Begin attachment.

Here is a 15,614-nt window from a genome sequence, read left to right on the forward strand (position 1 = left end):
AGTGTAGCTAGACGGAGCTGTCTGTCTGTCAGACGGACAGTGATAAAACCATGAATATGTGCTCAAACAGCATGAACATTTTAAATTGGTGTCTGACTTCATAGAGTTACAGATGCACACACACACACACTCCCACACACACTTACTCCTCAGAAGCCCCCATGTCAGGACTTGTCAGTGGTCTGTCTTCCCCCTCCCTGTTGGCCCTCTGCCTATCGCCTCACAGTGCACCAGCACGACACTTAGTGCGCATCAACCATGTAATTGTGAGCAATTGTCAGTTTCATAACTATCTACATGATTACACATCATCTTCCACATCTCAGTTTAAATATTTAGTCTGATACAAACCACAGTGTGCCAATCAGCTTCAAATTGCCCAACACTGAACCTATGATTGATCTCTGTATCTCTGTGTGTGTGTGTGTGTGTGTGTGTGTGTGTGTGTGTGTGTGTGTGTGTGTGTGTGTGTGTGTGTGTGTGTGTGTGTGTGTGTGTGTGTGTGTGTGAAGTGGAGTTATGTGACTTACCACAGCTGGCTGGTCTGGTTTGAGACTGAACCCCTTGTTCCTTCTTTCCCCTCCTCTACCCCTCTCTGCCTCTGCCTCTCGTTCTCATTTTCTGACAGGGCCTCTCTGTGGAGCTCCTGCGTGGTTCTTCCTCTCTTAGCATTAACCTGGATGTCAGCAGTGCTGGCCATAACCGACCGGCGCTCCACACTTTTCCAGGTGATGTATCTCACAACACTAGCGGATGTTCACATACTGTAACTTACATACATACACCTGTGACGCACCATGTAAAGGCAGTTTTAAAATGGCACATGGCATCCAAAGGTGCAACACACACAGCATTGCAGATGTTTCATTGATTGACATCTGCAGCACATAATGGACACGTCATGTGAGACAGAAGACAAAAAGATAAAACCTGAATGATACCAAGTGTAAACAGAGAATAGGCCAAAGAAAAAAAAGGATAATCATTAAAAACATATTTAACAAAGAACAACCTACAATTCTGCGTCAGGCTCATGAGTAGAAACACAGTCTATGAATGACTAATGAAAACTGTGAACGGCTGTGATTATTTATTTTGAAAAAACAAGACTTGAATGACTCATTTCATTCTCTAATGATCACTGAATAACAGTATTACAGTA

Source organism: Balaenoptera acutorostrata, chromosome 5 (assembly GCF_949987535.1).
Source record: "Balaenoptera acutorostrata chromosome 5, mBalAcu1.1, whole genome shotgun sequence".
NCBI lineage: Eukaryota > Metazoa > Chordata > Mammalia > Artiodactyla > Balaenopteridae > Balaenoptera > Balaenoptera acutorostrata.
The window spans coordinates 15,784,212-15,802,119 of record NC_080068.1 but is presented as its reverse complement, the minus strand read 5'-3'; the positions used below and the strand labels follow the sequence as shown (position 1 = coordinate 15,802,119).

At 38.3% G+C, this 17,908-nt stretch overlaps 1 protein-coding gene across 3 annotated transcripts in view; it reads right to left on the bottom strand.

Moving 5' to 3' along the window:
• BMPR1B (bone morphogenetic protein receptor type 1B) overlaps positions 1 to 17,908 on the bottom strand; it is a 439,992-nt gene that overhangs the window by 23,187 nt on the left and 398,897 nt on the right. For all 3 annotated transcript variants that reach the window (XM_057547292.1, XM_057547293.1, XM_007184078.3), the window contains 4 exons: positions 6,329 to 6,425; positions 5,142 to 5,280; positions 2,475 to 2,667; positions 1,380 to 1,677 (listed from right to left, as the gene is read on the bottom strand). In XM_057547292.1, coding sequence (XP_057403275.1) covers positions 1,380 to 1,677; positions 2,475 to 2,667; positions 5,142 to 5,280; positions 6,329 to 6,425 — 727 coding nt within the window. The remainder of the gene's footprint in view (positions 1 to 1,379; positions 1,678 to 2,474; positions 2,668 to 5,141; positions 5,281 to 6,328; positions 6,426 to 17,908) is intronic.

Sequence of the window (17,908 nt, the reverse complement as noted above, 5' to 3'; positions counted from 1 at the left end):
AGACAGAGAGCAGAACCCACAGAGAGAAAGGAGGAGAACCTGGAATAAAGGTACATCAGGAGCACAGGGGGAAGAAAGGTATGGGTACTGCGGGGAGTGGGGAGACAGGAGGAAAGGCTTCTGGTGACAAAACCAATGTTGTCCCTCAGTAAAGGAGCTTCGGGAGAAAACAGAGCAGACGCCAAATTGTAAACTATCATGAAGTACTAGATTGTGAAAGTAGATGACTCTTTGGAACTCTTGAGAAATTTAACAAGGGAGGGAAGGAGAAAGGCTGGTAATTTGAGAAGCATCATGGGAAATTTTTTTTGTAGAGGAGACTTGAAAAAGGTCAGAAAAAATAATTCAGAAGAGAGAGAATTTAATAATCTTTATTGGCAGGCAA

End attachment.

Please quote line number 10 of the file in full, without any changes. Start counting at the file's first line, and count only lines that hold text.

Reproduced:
Sequence of the window (17,908 nt, the reverse complement as noted above, 5' to 3'; positions counted from 1 at the left end):